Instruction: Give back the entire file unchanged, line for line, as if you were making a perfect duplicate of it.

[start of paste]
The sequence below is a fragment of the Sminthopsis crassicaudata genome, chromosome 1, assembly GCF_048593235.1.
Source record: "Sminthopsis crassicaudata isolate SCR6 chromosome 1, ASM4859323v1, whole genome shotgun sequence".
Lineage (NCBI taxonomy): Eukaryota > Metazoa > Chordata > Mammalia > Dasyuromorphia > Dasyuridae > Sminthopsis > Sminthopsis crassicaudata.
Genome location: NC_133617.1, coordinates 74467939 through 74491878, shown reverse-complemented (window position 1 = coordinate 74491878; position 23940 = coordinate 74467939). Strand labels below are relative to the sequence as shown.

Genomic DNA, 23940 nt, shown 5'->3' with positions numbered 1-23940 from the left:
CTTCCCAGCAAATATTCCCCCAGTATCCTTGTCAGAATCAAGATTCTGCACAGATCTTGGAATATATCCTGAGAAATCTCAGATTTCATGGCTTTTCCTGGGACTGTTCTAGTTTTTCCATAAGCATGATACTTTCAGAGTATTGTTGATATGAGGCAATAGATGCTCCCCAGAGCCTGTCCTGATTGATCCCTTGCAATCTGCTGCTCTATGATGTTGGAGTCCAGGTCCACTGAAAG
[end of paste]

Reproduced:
The sequence below is a fragment of the Sminthopsis crassicaudata genome, chromosome 1, assembly GCF_048593235.1.
Source record: "Sminthopsis crassicaudata isolate SCR6 chromosome 1, ASM4859323v1, whole genome shotgun sequence".
Lineage (NCBI taxonomy): Eukaryota > Metazoa > Chordata > Mammalia > Dasyuromorphia > Dasyuridae > Sminthopsis > Sminthopsis crassicaudata.
Genome location: NC_133617.1, coordinates 74467939 through 74491878, shown reverse-complemented (window position 1 = coordinate 74491878; position 23940 = coordinate 74467939). Strand labels below are relative to the sequence as shown.

Genomic DNA, 23940 nt, shown 5'->3' with positions numbered 1-23940 from the left:
CTTCCCAGCAAATATTCCCCCAGTATCCTTGTCAGAATCAAGATTCTGCACAGATCTTGGAATATATCCTGAGAAATCTCAGATTTCATGGCTTTTCCTGGGACTGTTCTAGTTTTTCCATAAGCATGATACTTTCAGAGTATTGTTGATATGAGGCAATAGATGCTCCCCAGAGCCTGTCCTGATTGATCCCTTGCAATCTGCTGCTCTATGATGTTGGAGTCCAGGTCCACTGAAAG